Shipowners: Help ships

The Union of Greek Shipowners (EEE) expressed sorrow yesterday at the sinking of the Prestige tanker and the pollution this caused in Spain and Portugal, and it appealed for authorities not to conduct a witch hunt against tankers. EU merchant marine ministers meet in Brussels today and the sinking of the Prestige on Nov. 19 will be at the top of their agenda. The Greek-managed, Liberian-flagged ship has leaked some 17,000 tons of oil into the sea and reached coastlines. This has led to calls for an EU ban on single-hulled tankers carrying heavy crude. The EEE stressed that much blame lay with the Spanish authorities who had forced the stricken tanker to go far out to sea, where bad weather sank it after six days. «This accident should under no circumstances lead lawmakers into a new paroxysm of legislative proposals, driven by political and social pressures,» it said. «We must wait for the results of the official investigation into the causes of the accident. Special mention must be made of the immediate need for coastal countries to provide harbors for shelter when faced with similar incidents,» it added. «It is very likely that if the tanker had been taken in by the country in whose coastal waters it was sailing when its problem began, the accident would have been avoided or, at least, the economic and environmental damage would have been greatly limited,» EEE said. «It is unacceptable and contrary to traditional maritime principles to reject the provision of assistance to a ship in distress and to shift the blame,» it said. «The negative image projected gives the shipping sector a bad name, which is a mistake. The captain is being treated as a common criminal, blackening the image of all seamen.» The EEE said a ship’s age was not an indicator of the risk it posed if it was built, operated and maintained according to international standards. «Unsinkable ships have not been invented,» the statement said. «What is especially important is that all those involved, and especially coastal countries, be prepared to support ships in distress, so that the consequences of accidents will not be worsened.»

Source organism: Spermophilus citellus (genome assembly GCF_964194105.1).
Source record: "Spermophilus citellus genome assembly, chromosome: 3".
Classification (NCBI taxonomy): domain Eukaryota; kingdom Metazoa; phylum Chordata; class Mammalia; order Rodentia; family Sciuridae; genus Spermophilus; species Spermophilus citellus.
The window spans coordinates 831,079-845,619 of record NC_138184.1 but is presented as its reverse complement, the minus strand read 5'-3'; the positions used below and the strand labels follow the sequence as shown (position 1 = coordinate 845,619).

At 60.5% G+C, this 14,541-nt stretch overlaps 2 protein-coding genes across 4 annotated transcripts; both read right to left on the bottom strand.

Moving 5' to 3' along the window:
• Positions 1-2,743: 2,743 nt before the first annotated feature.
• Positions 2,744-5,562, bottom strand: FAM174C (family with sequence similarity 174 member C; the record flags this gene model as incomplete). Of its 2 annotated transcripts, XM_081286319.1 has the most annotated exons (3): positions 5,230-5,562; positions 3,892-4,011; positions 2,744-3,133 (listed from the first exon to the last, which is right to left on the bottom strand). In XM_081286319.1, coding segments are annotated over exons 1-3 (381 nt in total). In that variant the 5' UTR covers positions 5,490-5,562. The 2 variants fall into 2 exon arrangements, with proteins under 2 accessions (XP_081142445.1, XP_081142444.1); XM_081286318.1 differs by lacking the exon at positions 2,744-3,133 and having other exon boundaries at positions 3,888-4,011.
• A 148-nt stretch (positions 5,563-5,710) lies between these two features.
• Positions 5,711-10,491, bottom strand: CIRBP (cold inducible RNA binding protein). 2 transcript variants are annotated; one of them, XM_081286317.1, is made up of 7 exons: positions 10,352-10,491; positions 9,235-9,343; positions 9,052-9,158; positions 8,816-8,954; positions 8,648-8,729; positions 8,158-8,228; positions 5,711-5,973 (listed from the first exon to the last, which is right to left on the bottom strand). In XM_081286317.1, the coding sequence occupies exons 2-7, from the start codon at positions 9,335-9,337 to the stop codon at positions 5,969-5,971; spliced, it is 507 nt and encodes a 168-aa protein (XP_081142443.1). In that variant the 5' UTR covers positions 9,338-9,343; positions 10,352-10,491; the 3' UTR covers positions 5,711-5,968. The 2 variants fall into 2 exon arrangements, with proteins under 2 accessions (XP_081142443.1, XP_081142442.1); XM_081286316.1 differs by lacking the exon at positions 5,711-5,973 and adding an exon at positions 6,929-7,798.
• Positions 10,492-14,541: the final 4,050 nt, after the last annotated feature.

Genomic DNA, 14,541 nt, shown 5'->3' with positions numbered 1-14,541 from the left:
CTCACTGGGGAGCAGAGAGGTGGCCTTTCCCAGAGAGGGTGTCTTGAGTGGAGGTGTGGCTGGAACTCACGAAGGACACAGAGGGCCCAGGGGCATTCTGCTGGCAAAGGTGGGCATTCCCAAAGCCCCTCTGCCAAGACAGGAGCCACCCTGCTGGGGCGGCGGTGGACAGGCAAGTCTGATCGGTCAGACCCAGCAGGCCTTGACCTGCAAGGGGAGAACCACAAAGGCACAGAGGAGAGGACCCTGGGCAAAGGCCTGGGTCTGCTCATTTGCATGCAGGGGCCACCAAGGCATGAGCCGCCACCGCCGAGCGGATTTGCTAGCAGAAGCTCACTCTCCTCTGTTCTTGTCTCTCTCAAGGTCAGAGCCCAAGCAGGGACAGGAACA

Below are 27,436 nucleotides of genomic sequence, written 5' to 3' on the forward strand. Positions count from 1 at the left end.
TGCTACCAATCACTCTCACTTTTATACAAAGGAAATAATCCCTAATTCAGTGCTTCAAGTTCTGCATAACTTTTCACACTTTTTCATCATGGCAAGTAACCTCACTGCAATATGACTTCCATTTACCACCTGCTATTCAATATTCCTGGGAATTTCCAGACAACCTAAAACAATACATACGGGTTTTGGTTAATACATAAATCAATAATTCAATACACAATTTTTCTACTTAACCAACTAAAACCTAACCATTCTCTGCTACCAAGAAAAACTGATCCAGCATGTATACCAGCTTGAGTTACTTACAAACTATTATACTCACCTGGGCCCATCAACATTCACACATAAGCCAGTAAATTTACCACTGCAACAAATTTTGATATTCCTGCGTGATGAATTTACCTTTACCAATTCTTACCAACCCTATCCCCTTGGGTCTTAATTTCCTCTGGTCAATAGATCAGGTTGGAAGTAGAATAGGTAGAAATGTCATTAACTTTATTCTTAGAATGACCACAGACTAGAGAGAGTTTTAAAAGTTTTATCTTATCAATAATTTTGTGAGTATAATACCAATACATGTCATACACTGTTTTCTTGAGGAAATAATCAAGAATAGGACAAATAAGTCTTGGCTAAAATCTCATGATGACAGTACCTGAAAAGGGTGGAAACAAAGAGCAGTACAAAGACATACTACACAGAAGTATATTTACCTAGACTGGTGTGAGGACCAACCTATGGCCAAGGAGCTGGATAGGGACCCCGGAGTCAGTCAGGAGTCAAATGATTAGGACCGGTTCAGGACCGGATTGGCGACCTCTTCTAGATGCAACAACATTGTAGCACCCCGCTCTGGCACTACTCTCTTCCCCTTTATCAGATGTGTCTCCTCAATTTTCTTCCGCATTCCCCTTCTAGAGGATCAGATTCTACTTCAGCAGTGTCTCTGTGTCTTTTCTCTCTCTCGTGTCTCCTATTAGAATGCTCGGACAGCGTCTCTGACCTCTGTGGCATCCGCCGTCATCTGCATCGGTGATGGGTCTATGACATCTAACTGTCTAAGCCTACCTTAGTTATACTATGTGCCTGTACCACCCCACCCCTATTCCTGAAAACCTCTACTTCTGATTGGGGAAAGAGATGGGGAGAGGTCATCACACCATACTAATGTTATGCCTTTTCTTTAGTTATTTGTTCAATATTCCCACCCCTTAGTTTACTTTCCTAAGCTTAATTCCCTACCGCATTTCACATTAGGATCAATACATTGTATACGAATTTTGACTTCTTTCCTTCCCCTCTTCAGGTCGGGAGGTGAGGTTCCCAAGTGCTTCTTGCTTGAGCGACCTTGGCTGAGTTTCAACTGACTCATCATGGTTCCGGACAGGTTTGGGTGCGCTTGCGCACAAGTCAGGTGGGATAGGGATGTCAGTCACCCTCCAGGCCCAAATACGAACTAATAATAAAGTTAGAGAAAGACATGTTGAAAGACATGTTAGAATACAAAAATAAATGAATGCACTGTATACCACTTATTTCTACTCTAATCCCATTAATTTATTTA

Subscribe to our Newsletters

Enter your information below to receive our weekly newsletters with the latest insights, opinion pieces and current events straight to your inbox.

By signing up you are agreeing to our Terms of Service and Privacy Policy.